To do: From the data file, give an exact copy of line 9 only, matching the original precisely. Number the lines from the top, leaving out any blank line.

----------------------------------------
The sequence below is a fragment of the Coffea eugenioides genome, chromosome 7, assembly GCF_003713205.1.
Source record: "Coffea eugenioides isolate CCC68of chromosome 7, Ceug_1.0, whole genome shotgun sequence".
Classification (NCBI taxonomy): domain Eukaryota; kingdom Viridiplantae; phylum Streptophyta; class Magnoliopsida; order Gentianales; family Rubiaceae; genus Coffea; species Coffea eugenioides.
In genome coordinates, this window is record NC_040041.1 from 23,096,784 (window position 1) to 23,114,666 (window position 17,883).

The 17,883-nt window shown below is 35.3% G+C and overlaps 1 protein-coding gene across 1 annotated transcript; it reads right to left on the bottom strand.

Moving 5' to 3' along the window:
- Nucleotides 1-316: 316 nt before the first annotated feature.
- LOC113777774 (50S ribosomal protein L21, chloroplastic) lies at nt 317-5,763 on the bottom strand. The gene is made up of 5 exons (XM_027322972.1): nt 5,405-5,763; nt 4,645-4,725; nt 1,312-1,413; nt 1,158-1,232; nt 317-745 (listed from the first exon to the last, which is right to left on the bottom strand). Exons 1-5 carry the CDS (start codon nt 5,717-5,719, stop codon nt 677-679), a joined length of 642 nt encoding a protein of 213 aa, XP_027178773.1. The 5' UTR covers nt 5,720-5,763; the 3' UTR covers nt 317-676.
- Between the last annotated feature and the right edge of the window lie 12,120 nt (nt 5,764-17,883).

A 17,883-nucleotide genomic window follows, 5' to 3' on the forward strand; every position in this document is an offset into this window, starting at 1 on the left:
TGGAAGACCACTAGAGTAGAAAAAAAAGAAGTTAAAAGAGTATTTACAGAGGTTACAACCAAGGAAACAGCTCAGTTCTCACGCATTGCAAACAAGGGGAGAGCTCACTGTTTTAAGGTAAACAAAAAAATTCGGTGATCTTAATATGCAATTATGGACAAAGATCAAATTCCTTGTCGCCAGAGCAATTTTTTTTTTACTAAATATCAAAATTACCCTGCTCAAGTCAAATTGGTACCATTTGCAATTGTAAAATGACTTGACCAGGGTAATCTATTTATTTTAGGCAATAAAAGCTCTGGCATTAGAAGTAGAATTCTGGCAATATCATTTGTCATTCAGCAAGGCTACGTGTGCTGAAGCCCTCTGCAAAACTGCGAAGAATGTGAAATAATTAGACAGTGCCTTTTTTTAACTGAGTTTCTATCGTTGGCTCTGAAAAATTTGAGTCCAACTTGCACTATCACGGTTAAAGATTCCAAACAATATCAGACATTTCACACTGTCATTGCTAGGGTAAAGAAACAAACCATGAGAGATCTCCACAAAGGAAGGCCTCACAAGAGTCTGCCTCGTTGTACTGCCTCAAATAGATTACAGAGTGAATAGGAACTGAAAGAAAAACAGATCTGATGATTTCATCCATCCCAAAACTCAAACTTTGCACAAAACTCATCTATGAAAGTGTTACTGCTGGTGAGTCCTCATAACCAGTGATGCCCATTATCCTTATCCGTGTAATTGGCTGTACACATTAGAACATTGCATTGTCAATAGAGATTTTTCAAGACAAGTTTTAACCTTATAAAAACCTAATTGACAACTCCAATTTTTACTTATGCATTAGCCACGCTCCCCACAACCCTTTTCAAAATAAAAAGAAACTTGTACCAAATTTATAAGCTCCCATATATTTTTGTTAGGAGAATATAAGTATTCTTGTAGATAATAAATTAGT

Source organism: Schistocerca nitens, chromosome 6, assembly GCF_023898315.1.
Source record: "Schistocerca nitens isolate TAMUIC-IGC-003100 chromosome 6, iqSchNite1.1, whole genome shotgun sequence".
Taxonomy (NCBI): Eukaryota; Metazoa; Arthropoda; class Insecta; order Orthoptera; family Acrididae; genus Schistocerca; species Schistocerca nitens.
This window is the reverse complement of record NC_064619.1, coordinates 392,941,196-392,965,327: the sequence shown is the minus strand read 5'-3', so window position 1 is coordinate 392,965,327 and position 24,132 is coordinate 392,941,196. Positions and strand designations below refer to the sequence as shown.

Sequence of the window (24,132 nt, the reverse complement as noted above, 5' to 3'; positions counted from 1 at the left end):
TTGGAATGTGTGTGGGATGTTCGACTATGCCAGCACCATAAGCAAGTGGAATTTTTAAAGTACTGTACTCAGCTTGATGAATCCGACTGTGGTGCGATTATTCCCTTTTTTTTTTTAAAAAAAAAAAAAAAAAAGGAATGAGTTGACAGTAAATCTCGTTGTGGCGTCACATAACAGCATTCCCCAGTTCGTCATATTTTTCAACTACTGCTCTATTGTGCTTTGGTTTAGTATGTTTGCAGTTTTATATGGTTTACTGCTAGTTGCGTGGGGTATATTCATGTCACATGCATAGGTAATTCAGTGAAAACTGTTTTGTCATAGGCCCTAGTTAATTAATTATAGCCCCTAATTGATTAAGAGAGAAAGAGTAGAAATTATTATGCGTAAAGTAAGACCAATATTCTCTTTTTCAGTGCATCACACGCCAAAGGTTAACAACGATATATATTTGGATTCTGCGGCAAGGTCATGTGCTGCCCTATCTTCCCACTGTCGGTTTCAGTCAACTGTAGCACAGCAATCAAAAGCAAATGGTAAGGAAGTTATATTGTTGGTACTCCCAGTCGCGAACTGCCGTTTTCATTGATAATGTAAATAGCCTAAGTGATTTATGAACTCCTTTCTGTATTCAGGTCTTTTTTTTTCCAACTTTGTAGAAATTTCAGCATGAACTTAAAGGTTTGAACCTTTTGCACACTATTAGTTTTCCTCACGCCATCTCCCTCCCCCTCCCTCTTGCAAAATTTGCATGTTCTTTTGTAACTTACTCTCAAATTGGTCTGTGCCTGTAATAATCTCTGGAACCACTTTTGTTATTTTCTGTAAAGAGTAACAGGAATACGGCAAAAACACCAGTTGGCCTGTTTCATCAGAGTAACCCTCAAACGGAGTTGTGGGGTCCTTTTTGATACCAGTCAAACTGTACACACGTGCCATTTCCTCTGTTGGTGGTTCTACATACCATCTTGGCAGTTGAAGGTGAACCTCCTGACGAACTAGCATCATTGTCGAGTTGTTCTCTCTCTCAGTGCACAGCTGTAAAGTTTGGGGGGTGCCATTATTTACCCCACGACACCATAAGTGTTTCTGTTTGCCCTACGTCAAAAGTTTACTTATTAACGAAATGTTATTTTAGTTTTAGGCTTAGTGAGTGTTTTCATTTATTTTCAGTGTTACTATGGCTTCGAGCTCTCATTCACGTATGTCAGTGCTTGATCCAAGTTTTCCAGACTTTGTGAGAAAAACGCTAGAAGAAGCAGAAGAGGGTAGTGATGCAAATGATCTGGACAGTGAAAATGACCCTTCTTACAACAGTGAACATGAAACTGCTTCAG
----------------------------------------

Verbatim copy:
- Between the last annotated feature and the right edge of the window lie 12,120 nt (nt 5,764-17,883).